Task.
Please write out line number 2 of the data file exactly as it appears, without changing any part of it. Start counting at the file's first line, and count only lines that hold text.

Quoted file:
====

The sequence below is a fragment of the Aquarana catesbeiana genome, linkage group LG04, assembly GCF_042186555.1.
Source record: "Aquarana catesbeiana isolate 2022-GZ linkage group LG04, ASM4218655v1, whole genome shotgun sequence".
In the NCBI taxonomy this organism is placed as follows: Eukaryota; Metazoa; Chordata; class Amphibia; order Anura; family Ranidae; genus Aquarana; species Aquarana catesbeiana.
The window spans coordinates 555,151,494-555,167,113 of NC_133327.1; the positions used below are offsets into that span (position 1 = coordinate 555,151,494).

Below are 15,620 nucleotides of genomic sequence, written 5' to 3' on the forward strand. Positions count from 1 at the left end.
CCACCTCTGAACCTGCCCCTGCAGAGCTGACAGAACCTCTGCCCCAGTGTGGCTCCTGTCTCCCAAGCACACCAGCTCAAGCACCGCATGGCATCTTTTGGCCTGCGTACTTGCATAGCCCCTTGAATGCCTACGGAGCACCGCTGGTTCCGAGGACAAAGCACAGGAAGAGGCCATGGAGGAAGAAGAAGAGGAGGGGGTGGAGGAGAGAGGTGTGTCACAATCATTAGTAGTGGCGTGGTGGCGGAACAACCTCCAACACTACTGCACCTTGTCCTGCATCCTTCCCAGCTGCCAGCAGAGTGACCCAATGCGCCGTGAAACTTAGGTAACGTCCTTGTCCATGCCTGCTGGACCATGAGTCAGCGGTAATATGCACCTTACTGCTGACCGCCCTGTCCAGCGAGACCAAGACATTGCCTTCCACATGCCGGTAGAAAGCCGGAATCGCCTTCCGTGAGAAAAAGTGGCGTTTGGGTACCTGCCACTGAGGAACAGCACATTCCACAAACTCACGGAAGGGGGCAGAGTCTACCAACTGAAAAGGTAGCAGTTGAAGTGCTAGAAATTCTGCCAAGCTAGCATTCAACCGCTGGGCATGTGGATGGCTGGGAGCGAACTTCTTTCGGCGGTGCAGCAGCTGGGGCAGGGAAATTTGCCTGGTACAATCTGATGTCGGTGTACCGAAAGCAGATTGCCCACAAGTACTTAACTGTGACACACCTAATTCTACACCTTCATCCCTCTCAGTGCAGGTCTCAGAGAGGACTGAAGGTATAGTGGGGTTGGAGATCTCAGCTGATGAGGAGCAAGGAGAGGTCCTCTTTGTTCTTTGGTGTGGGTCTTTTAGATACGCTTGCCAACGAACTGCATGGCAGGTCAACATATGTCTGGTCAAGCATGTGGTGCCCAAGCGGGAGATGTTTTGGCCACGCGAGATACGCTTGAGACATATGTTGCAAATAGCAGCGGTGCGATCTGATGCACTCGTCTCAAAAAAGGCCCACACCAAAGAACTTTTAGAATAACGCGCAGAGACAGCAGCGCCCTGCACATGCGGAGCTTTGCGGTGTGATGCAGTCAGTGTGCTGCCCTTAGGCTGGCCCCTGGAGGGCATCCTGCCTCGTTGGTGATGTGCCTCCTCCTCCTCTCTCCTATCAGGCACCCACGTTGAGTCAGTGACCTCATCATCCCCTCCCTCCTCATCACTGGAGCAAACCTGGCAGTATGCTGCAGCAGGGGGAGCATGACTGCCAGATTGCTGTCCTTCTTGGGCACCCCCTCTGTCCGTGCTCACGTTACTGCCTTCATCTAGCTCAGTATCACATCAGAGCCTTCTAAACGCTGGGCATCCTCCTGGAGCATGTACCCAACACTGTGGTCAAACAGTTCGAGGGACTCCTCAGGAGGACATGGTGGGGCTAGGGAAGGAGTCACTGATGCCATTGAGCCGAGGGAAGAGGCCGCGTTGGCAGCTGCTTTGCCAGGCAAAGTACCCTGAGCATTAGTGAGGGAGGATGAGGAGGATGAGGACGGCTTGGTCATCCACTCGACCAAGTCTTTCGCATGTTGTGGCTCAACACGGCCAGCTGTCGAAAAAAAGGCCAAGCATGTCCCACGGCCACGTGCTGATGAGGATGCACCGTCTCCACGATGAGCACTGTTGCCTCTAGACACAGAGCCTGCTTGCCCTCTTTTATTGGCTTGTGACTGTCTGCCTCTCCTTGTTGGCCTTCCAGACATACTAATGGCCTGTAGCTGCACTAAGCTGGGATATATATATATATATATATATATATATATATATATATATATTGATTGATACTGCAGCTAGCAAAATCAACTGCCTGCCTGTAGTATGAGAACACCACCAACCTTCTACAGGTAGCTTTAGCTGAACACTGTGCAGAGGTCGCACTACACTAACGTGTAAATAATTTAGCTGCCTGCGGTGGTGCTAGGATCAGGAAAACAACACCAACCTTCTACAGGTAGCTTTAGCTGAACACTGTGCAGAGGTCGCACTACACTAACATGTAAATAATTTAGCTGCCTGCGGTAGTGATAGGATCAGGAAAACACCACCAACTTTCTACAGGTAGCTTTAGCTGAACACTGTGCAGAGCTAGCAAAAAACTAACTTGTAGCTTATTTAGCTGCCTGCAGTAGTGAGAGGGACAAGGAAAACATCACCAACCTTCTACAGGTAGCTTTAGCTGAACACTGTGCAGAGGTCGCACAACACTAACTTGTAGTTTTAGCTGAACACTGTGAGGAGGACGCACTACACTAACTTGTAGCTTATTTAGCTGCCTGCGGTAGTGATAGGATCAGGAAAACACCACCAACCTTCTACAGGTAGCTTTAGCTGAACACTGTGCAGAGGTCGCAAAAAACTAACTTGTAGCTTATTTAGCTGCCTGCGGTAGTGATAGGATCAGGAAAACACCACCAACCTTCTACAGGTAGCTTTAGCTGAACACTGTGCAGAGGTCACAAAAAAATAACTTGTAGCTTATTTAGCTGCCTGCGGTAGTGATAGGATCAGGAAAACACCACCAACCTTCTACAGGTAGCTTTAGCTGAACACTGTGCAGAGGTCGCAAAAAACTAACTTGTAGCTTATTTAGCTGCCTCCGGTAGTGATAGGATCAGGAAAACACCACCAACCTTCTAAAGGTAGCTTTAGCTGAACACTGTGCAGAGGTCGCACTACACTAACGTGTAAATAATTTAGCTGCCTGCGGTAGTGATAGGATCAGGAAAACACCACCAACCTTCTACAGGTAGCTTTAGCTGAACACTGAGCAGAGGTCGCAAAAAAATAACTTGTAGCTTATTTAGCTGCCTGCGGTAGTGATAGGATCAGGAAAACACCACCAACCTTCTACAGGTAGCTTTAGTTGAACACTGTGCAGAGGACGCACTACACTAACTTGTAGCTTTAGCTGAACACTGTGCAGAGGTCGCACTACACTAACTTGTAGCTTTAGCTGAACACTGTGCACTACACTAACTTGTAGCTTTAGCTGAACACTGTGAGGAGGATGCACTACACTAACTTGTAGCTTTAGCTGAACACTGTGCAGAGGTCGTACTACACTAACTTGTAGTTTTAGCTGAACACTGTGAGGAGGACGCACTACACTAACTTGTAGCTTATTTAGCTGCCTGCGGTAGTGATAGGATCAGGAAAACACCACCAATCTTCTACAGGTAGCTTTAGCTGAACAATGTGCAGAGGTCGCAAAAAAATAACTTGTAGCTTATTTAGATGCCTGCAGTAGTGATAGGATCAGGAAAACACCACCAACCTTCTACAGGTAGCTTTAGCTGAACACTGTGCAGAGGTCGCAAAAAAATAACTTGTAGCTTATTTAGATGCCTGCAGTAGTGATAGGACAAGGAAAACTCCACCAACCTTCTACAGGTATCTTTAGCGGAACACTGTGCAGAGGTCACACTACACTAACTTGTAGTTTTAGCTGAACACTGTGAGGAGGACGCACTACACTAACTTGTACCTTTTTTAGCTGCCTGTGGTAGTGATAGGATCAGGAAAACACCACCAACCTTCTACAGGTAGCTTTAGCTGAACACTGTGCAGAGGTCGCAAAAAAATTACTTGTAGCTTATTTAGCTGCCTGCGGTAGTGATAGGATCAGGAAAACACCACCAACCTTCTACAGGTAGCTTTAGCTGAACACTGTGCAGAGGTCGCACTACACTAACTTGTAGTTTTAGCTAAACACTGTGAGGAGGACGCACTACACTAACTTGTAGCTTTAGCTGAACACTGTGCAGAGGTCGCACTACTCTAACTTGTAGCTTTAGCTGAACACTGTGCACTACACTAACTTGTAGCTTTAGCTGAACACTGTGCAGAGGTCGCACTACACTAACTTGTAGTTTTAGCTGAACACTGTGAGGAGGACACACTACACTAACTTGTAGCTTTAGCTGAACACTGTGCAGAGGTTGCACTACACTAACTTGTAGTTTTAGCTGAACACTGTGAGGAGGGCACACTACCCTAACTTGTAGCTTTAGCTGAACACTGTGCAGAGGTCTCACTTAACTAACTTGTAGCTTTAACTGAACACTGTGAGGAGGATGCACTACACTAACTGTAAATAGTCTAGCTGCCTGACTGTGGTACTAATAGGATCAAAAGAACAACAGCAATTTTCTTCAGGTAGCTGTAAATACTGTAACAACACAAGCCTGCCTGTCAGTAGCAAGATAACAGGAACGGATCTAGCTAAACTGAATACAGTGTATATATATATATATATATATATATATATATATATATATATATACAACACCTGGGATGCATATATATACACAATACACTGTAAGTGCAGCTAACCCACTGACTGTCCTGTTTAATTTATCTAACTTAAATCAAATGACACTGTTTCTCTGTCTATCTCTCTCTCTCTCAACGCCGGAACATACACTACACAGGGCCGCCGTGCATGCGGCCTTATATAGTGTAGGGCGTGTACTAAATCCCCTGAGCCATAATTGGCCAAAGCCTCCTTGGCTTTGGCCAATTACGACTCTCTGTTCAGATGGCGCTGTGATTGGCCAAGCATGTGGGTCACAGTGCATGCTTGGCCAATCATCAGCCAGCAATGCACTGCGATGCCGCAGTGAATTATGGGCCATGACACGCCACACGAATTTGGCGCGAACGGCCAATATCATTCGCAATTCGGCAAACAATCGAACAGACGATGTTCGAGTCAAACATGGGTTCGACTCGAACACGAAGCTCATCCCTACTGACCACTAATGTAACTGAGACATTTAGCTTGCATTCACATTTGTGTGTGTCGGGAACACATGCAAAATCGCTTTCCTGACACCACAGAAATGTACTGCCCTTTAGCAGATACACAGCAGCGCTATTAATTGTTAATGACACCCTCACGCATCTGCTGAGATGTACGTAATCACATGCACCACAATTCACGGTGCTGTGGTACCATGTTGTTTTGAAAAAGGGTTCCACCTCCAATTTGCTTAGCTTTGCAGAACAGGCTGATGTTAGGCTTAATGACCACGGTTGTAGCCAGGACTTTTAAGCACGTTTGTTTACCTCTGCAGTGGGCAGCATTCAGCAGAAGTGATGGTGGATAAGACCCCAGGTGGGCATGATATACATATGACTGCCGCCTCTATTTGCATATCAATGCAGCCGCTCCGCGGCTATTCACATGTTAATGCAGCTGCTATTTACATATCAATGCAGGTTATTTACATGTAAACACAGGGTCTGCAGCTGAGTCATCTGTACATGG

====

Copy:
Source record: "Aquarana catesbeiana isolate 2022-GZ linkage group LG04, ASM4218655v1, whole genome shotgun sequence".